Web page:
“Dances for Piano and Orchestra” = CADMAN: Dark Dances of the Mardi Gras; CASTRO: Vals Capricho; CHOPIN: KRAKOWIAK: Concert Rondo in F, Op. 14; GOTTSCHALK: Grand Tarantelle; LISZT: Polonaise brillante, S367; PIERNE: Fantaisie-Ballet in B flat major Op. 6; SAINT-SAENS: Valse-Caprice for piano & strings, Op. 76, “Wedding Cake” – Joel Fan, p./ Northwest Sinfonietta/ Christophe Chagnard – Reference Recordings HDCD RR134, 69:03 [Distr. by Allegro] ****:
Those accustomed to listening only to piano concertos when considering the genre of piano with orchestra might not be so inclined towards allowing for many other variances in the combination. In fact, the types of pieces found on this delightful disc are probably more prolific than the true concerto genre. Of course, during the age under consideration—from the height of the Romantic era to the early twentieth century’s reactions to the beginning of the radically experimental age—the idea of virtuosity was firmly entrenched in the public mind, and this often was associated with music of a “lighter” if not “lesser” mindset that was more geared towards a simple enjoyment of the art without necessarily aspiring to the utterly profound.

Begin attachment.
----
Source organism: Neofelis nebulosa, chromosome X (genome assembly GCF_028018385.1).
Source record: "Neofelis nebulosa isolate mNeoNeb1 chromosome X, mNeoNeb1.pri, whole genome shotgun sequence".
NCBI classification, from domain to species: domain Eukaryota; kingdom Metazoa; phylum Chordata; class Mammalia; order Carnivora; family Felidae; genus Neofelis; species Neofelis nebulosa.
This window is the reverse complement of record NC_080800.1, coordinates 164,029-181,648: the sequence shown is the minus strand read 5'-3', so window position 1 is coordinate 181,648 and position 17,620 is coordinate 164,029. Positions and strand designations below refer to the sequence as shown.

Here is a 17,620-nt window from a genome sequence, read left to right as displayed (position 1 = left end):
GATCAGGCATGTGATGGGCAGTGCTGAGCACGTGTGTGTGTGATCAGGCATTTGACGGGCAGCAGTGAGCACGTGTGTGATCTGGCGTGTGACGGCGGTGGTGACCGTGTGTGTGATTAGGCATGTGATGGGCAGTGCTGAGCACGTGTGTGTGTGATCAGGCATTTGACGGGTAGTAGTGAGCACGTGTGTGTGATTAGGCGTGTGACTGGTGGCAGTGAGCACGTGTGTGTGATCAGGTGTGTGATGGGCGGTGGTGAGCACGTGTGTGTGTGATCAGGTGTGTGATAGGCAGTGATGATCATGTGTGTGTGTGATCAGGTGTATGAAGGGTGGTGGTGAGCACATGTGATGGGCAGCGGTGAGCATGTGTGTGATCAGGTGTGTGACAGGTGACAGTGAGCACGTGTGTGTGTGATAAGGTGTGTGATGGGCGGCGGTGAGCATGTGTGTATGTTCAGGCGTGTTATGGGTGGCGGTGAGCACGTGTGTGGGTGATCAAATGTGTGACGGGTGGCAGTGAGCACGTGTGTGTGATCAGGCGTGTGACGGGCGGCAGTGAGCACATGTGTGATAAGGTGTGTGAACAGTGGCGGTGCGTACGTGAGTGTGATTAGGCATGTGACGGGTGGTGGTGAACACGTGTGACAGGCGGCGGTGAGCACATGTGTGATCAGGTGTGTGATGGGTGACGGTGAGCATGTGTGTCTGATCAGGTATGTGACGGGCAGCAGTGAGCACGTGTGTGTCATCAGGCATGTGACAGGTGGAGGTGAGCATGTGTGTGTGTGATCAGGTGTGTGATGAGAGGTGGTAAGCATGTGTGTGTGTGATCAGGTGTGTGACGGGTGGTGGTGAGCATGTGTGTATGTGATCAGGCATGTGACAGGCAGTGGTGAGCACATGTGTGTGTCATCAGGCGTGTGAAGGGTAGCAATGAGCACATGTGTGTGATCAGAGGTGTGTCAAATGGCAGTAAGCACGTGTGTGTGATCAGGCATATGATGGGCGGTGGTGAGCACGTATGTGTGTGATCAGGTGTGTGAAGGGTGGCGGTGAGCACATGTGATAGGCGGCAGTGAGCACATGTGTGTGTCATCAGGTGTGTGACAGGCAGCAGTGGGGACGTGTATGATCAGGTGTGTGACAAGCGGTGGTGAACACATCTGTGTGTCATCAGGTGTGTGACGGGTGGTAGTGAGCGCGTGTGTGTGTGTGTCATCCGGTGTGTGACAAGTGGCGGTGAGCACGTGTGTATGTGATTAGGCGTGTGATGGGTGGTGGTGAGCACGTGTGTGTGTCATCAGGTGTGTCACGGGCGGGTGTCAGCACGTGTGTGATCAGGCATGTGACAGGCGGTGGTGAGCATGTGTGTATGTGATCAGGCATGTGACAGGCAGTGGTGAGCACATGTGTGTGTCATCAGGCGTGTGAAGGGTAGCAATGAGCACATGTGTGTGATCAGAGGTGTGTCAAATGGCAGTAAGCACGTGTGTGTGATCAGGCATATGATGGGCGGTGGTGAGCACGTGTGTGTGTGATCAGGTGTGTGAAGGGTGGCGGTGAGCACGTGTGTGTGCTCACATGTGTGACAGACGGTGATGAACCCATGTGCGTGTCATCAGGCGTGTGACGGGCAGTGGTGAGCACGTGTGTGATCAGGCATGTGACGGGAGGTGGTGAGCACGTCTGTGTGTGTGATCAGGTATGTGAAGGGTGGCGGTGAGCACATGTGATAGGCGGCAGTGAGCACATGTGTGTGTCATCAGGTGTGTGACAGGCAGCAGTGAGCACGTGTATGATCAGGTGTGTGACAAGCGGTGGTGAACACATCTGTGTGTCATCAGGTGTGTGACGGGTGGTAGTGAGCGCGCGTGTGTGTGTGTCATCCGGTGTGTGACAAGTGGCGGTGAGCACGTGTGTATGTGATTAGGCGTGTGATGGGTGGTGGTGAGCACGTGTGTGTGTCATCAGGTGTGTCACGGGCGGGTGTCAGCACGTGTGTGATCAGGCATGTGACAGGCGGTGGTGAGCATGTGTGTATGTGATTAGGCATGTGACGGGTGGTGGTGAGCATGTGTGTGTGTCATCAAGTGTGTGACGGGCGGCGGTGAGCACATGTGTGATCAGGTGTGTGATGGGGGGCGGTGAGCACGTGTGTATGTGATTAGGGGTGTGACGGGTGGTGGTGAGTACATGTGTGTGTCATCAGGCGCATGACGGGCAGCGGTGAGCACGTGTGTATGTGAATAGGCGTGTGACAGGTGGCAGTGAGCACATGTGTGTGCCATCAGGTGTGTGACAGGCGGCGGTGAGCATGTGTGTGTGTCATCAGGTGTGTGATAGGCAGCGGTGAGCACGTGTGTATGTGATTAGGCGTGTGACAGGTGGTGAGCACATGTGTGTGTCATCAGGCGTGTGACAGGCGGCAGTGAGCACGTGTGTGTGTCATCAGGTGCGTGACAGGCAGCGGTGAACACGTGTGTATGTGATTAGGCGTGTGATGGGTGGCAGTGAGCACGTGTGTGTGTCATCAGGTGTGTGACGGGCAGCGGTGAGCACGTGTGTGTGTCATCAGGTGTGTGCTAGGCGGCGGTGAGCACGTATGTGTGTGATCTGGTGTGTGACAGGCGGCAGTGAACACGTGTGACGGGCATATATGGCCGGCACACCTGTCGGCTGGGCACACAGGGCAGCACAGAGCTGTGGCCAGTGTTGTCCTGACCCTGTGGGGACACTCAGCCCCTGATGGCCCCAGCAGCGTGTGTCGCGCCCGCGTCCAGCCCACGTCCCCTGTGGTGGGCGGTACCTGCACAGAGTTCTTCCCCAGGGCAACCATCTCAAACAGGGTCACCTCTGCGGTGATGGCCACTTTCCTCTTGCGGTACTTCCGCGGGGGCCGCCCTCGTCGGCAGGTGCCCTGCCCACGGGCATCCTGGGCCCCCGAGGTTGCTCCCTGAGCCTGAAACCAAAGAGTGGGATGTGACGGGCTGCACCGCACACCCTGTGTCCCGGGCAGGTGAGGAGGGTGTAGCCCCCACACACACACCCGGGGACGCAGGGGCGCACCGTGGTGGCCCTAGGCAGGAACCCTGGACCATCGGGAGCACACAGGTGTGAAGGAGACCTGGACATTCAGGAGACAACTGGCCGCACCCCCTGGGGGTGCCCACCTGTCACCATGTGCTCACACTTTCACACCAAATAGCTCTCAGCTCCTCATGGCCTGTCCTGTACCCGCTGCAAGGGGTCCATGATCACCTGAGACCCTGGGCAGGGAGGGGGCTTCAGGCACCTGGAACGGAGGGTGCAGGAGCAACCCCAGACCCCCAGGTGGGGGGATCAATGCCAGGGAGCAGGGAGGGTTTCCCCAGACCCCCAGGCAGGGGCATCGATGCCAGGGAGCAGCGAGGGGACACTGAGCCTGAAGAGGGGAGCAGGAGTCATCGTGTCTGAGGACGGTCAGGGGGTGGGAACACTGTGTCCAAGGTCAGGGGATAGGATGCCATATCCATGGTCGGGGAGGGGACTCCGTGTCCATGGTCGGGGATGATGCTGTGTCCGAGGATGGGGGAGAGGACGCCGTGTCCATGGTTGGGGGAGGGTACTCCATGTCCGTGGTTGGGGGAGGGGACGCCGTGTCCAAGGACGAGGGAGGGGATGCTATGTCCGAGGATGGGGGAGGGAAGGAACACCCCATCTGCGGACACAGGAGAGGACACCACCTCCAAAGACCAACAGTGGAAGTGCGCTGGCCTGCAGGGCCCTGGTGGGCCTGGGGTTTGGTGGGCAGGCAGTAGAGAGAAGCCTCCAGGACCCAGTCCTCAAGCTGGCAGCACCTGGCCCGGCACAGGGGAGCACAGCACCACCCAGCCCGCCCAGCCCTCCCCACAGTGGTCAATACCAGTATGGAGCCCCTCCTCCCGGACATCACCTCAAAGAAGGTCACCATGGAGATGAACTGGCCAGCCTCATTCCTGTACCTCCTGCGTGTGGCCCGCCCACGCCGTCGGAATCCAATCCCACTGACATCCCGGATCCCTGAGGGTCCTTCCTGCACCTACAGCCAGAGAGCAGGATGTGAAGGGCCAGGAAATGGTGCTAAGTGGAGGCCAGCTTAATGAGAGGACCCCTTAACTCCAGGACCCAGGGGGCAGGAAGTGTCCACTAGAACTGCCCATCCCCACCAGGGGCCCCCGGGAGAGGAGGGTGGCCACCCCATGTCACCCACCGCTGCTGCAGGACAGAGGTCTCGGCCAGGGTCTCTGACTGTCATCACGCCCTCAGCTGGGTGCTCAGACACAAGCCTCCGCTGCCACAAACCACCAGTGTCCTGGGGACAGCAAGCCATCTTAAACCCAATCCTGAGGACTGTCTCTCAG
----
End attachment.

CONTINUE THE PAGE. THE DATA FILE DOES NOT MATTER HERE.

Often this type of music is something that does indeed live up to its unfortunate negative connotations applied by a generation far removed from the circumstances that first called forth such efforts. But that is not the case here—whether considering Chopin’s early pre-Paris Grand Concerto Rondo called “Krakowiak”, Saint-Saens deliciously seductive Wedding Cake Waltz, the evocative Vals Capricho of not-so-known Ricardo Herrera, or the fiery temperament of America’s own Charles Wakefield Cadman’s Dark Dances of the Mardi Gras, one hears immediately the amazing stylistic spread of an almost ecumenical nature across so many periods and places.
Joel Fan seems to relish these pieces as he attacks them all as if living in another age—crisp, vitally engrossing pianism that will set your feet tapping and your vocal chords humming. The Northwest Sinfonietta plays with expertise and rousing commitment in a recording of exceptional analog-ish warmth and sensitivity. This is truly fine stuff. [While the enhancement of HDCD encoding is subtle, it is noticeable if you happen to have the proper decoder, and I do…Ed.]